ON THE MANICURED fairway just by the verge of the pond with the ornately sprouting fountain marking the approach to the 18th, the public gallery could be audibly heard in one spirited voice bellowing out the hymn of faith as a 29 year old lad, bearing the family name partly the title of the song, prepared to take his round four shot to the final and deciding green.
It was part of patriotic fervour which had witnessed local fans following Branden Grace’s three man leader group completed by Scotsman, Scott Jamieson and Frenchman, Victor Dubuisson – unabashedly showering the local lad with words of encouragement such as, “vasbyt!”
And on a weekend of gloom when Bafana Bafana and the Springboks fell short, he didn’t disappoint as he produced a stunning closing 66 to win an eighth European Tour title and delight the home fans at the Nedbank Golf Challenge hosted by Gary Player around the Pilanesberg Course.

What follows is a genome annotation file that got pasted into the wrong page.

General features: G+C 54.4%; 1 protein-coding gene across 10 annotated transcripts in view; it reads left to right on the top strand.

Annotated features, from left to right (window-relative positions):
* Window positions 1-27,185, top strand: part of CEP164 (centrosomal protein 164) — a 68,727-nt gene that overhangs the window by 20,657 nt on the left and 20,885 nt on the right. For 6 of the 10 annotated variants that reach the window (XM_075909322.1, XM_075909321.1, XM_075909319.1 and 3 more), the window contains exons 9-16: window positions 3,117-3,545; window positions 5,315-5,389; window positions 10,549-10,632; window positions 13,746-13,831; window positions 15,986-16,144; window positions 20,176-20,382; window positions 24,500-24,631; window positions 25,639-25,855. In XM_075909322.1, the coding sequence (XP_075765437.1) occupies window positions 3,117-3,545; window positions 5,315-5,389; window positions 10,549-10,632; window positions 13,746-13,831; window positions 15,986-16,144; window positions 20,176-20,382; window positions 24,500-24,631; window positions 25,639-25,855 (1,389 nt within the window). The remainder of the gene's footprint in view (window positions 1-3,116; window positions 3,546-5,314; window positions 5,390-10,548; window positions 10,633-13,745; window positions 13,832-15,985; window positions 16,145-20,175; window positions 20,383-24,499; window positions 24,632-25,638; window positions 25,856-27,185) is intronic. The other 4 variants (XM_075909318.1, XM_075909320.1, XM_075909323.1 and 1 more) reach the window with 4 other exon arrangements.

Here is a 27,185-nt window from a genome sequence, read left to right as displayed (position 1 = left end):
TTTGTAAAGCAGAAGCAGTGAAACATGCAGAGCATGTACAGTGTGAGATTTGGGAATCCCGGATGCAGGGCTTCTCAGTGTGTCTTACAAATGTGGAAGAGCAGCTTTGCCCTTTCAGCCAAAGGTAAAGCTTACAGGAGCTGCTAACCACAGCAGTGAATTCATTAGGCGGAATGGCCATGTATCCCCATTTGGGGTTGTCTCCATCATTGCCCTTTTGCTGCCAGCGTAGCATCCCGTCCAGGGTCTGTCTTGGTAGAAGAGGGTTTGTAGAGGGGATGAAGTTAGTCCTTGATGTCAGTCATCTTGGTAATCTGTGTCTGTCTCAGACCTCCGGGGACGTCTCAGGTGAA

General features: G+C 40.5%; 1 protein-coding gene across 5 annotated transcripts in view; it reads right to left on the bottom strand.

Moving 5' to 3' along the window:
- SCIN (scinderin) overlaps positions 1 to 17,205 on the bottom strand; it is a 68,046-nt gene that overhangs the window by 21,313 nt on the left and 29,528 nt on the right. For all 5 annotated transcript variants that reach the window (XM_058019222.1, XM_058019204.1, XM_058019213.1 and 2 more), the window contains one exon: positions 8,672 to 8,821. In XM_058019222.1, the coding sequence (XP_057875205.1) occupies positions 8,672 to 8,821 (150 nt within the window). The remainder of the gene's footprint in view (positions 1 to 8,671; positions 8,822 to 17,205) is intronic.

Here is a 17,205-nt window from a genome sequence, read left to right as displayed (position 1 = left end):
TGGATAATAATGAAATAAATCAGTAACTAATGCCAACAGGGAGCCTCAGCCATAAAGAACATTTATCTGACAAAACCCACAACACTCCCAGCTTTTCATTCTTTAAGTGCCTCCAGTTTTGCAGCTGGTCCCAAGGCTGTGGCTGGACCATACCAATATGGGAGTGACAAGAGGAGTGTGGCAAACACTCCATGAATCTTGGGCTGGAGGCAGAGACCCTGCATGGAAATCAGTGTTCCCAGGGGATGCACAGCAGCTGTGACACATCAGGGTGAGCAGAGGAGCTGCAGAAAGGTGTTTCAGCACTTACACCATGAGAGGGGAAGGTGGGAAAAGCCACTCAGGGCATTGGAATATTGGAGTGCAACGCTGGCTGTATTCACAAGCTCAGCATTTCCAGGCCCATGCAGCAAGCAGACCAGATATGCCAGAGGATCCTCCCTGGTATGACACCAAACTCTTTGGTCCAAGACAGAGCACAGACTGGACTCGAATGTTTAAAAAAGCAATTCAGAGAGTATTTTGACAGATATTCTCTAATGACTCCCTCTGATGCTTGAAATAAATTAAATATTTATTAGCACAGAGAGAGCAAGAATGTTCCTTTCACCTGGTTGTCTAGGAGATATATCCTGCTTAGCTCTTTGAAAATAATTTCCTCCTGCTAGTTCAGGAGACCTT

The result put paid to an incredulous 10 year wait for a South African winner of the event since Trevor Immelman’s triumph back in 2007 and moved Grace into the top ten on the Race to Dubai Rankings presented by Rolex.
The seventh Rolex Series event of the season brought an elite field to the Gary Player Country Club at Sun City and they did not disappoint, with the final group of Grace, Victor Dubuisson and Scott Jamieson producing an enthralling final-day battle.
The trio shared the lead with four holes to play but a brilliant 40 foot birdie putt on the 16th moved Grace to 11 under par and handed him a one-shot victory over Scotsman Jamieson, who moved up from 75th to 23rd position on the Race to Dubai to book his place at the season ending DP World Tour Championship, Dubai.
“This is awesome. This is the one event that as a South African you want to win. It’s Africa’s Major for a reason and what a special place it is.